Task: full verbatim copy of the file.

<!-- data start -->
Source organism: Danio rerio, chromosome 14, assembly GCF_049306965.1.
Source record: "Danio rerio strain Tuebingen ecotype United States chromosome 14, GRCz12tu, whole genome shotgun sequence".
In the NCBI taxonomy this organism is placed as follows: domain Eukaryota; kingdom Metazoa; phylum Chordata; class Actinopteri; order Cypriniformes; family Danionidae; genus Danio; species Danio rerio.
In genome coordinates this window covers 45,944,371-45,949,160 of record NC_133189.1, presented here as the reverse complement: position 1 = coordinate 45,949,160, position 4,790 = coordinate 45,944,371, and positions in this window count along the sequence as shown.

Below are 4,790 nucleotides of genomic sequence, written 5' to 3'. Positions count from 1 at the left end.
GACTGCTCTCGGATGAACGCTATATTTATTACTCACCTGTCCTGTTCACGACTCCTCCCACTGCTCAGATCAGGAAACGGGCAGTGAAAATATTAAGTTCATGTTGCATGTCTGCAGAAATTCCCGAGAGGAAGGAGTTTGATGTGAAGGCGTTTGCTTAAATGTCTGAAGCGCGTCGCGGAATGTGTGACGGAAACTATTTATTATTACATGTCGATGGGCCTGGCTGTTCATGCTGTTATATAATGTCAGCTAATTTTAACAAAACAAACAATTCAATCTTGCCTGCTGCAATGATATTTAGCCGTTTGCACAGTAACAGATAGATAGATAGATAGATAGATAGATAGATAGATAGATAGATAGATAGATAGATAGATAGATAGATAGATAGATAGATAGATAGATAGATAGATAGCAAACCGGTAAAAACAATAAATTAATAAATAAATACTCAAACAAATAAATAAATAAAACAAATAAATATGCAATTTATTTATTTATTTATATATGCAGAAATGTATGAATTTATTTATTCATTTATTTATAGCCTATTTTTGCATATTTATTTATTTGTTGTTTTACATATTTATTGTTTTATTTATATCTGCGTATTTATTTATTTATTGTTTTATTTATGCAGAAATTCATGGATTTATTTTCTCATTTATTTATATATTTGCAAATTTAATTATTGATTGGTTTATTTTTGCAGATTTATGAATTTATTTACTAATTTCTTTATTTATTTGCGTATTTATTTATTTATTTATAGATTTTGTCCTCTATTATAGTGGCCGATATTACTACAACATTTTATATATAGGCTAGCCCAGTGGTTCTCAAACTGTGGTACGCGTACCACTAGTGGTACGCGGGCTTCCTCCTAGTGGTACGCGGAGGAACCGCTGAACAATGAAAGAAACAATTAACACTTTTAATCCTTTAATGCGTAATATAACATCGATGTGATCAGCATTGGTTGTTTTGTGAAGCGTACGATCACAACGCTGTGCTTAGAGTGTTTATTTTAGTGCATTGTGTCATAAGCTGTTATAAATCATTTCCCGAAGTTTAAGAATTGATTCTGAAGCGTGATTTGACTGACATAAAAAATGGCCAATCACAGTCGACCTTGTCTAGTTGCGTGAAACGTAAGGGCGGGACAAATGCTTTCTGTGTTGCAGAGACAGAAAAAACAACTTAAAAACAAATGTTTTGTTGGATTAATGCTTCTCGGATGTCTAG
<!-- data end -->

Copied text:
Source organism: Danio rerio, chromosome 14, assembly GCF_049306965.1.
Source record: "Danio rerio strain Tuebingen ecotype United States chromosome 14, GRCz12tu, whole genome shotgun sequence".
In the NCBI taxonomy this organism is placed as follows: domain Eukaryota; kingdom Metazoa; phylum Chordata; class Actinopteri; order Cypriniformes; family Danionidae; genus Danio; species Danio rerio.
In genome coordinates this window covers 45,944,371-45,949,160 of record NC_133189.1, presented here as the reverse complement: position 1 = coordinate 45,949,160, position 4,790 = coordinate 45,944,371, and positions in this window count along the sequence as shown.

Below are 4,790 nucleotides of genomic sequence, written 5' to 3'. Positions count from 1 at the left end.
GACTGCTCTCGGATGAACGCTATATTTATTACTCACCTGTCCTGTTCACGACTCCTCCCACTGCTCAGATCAGGAAACGGGCAGTGAAAATATTAAGTTCATGTTGCATGTCTGCAGAAATTCCCGAGAGGAAGGAGTTTGATGTGAAGGCGTTTGCTTAAATGTCTGAAGCGCGTCGCGGAATGTGTGACGGAAACTATTTATTATTACATGTCGATGGGCCTGGCTGTTCATGCTGTTATATAATGTCAGCTAATTTTAACAAAACAAACAATTCAATCTTGCCTGCTGCAATGATATTTAGCCGTTTGCACAGTAACAGATAGATAGATAGATAGATAGATAGATAGATAGATAGATAGATAGATAGATAGATAGATAGATAGATAGATAGATAGATAGATAGATAGATAGATAGCAAACCGGTAAAAACAATAAATTAATAAATAAATACTCAAACAAATAAATAAATAAAACAAATAAATATGCAATTTATTTATTTATTTATATATGCAGAAATGTATGAATTTATTTATTCATTTATTTATAGCCTATTTTTGCATATTTATTTATTTGTTGTTTTACATATTTATTGTTTTATTTATATCTGCGTATTTATTTATTTATTGTTTTATTTATGCAGAAATTCATGGATTTATTTTCTCATTTATTTATATATTTGCAAATTTAATTATTGATTGGTTTATTTTTGCAGATTTATGAATTTATTTACTAATTTCTTTATTTATTTGCGTATTTATTTATTTATTTATAGATTTTGTCCTCTATTATAGTGGCCGATATTACTACAACATTTTATATATAGGCTAGCCCAGTGGTTCTCAAACTGTGGTACGCGTACCACTAGTGGTACGCGGGCTTCCTCCTAGTGGTACGCGGAGGAACCGCTGAACAATGAAAGAAACAATTAACACTTTTAATCCTTTAATGCGTAATATAACATCGATGTGATCAGCATTGGTTGTTTTGTGAAGCGTACGATCACAACGCTGTGCTTAGAGTGTTTATTTTAGTGCATTGTGTCATAAGCTGTTATAAATCATTTCCCGAAGTTTAAGAATTGATTCTGAAGCGTGATTTGACTGACATAAAAAATGGCCAATCACAGTCGACCTTGTCTAGTTGCGTGAAACGTAAGGGCGGGACAAATGCTTTCTGTGTTGCAGAGACAGAAAAAACAACTTAAAAACAAATGTTTTGTTGGATTAATGCTTCTCGGATGTCTAG